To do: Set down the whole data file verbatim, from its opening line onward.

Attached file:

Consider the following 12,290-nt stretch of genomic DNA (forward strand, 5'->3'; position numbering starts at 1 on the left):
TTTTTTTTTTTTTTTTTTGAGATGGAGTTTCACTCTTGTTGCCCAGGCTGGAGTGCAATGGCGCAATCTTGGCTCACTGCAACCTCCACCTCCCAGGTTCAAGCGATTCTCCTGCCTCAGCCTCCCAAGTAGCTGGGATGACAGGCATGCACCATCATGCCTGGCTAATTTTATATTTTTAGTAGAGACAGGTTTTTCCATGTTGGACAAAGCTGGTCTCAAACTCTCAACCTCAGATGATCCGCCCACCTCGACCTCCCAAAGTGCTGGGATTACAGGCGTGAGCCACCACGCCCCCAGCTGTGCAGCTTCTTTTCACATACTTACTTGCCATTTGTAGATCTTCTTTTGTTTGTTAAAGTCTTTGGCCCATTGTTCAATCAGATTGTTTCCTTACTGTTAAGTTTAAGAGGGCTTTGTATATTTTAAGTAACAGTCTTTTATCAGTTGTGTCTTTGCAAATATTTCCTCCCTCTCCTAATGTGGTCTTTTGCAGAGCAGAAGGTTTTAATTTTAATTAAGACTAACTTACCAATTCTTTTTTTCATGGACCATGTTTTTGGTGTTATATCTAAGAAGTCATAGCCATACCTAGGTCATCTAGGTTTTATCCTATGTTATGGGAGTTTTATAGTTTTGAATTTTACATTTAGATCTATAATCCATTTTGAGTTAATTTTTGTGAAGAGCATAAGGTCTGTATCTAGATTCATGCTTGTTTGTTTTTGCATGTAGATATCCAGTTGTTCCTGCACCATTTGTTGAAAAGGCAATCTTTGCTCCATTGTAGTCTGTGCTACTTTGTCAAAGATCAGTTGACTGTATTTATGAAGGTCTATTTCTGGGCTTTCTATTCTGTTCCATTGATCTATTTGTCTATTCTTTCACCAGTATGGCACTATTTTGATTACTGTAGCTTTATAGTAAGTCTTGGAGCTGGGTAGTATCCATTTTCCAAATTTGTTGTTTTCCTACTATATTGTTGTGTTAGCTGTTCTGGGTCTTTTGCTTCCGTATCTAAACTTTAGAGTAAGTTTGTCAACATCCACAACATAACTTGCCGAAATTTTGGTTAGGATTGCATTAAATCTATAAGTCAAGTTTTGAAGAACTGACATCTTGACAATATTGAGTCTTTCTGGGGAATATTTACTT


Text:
Consider the following 12,290-nt stretch of genomic DNA (forward strand, 5'->3'; position numbering starts at 1 on the left):
TTTTTTTTTTTTTTTTTTGAGATGGAGTTTCACTCTTGTTGCCCAGGCTGGAGTGCAATGGCGCAATCTTGGCTCACTGCAACCTCCACCTCCCAGGTTCAAGCGATTCTCCTGCCTCAGCCTCCCAAGTAGCTGGGATGACAGGCATGCACCATCATGCCTGGCTAATTTTATATTTTTAGTAGAGACAGGTTTTTCCATGTTGGACAAAGCTGGTCTCAAACTCTCAACCTCAGATGATCCGCCCACCTCGACCTCCCAAAGTGCTGGGATTACAGGCGTGAGCCACCACGCCCCCAGCTGTGCAGCTTCTTTTCACATACTTACTTGCCATTTGTAGATCTTCTTTTGTTTGTTAAAGTCTTTGGCCCATTGTTCAATCAGATTGTTTCCTTACTGTTAAGTTTAAGAGGGCTTTGTATATTTTAAGTAACAGTCTTTTATCAGTTGTGTCTTTGCAAATATTTCCTCCCTCTCCTAATGTGGTCTTTTGCAGAGCAGAAGGTTTTAATTTTAATTAAGACTAACTTACCAATTCTTTTTTTCATGGACCATGTTTTTGGTGTTATATCTAAGAAGTCATAGCCATACCTAGGTCATCTAGGTTTTATCCTATGTTATGGGAGTTTTATAGTTTTGAATTTTACATTTAGATCTATAATCCATTTTGAGTTAATTTTTGTGAAGAGCATAAGGTCTGTATCTAGATTCATGCTTGTTTGTTTTTGCATGTAGATATCCAGTTGTTCCTGCACCATTTGTTGAAAAGGCAATCTTTGCTCCATTGTAGTCTGTGCTACTTTGTCAAAGATCAGTTGACTGTATTTATGAAGGTCTATTTCTGGGCTTTCTATTCTGTTCCATTGATCTATTTGTCTATTCTTTCACCAGTATGGCACTATTTTGATTACTGTAGCTTTATAGTAAGTCTTGGAGCTGGGTAGTATCCATTTTCCAAATTTGTTGTTTTCCTACTATATTGTTGTGTTAGCTGTTCTGGGTCTTTTGCTTCCGTATCTAAACTTTAGAGTAAGTTTGTCAACATCCACAACATAACTTGCCGAAATTTTGGTTAGGATTGCATTAAATCTATAAGTCAAGTTTTGAAGAACTGACATCTTGACAATATTGAGTCTTTCTGGGGAATATTTACTT